This article focuses on panel arrangements and page layouts of early comics published in Belgium in the five decades before the start of Tintin in 1929. It investigates the degree of standardisation in this pivotal period, in which the old system of graphic narratives with captions
evolved to comics with balloons. The years between 1880 and 1929 boasted a variety of publication formats (broadsheets, illustrated magazines for adults and for children, comic strips, artists' books), within which one can see both similar and different conventions at work.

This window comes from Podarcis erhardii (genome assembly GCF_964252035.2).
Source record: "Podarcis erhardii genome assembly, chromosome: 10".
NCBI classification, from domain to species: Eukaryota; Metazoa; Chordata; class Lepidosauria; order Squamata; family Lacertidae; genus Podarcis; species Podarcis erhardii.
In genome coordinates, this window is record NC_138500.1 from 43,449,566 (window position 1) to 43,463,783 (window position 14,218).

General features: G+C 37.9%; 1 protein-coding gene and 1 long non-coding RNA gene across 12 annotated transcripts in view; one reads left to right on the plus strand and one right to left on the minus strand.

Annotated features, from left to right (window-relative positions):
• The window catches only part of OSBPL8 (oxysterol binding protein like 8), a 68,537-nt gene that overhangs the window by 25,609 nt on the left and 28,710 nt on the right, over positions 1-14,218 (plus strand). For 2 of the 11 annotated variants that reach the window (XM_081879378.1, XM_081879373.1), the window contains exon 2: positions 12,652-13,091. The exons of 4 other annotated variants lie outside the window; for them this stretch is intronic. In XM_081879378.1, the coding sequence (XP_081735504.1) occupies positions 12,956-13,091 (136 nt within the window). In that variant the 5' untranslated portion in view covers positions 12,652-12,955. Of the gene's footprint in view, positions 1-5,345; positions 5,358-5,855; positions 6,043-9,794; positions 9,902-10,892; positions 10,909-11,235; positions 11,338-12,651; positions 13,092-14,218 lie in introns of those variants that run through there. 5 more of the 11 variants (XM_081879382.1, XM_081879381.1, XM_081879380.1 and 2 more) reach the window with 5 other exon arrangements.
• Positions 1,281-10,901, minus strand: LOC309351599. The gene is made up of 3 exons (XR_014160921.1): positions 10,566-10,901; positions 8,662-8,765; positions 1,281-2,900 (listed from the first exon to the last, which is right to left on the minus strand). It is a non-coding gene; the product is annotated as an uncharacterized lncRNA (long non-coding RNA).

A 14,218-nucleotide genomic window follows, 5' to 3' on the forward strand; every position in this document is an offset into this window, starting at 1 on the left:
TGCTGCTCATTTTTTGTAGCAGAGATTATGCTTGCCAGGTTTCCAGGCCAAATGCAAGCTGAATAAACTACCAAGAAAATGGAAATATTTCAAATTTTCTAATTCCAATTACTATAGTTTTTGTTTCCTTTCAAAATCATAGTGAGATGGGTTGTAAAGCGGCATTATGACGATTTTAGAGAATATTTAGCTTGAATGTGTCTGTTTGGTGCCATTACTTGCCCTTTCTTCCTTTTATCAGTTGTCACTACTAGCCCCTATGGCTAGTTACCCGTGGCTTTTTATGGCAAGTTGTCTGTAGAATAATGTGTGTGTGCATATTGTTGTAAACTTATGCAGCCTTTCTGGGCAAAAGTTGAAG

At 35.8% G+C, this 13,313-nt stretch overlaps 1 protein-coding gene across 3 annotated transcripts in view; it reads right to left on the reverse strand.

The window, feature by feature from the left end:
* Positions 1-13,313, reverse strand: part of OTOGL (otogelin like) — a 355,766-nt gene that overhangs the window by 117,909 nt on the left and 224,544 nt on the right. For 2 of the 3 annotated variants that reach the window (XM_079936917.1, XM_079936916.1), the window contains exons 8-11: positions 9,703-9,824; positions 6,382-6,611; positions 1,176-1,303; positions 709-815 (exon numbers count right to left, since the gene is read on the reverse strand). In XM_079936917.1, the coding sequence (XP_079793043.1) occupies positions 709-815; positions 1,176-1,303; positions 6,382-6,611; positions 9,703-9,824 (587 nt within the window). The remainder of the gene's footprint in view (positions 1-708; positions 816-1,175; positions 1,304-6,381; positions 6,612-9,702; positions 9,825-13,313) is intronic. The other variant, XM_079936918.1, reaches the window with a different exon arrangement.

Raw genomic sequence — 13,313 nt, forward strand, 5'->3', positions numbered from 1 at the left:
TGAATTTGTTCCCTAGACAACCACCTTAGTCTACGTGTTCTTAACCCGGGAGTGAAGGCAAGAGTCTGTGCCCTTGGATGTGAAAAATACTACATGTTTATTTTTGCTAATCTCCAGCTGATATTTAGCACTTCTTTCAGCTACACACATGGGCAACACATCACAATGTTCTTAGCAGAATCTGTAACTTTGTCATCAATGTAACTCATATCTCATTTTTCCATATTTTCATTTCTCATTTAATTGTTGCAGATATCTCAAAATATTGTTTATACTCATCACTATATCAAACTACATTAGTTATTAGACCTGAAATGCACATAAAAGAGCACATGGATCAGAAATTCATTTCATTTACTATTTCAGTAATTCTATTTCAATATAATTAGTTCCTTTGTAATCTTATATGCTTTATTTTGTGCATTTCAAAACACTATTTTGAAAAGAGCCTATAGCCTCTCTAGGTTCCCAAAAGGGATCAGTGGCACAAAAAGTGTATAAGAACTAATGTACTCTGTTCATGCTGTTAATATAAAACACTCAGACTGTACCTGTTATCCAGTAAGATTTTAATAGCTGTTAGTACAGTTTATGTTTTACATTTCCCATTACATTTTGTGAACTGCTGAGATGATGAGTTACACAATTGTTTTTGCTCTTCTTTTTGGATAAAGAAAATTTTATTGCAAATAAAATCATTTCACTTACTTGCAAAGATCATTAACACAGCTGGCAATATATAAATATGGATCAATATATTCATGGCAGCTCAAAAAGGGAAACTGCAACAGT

European Comic Art is the first English-language scholarly publication devoted to the study of European-language graphic novels, comic strips, comic books and caricature. Published in association with the American Bande Dessinée Society and the International Bande Dessinée Society, European Comic Art builds on existing scholarship in French-language comic art and is able to draw on the scholarly activities undertaken by both organisations. However, our editorial board and consultative committee bring expertise on a wider European area of comic art production and the journal will emphasise coverage of work from across Europe, including Eastern Europe.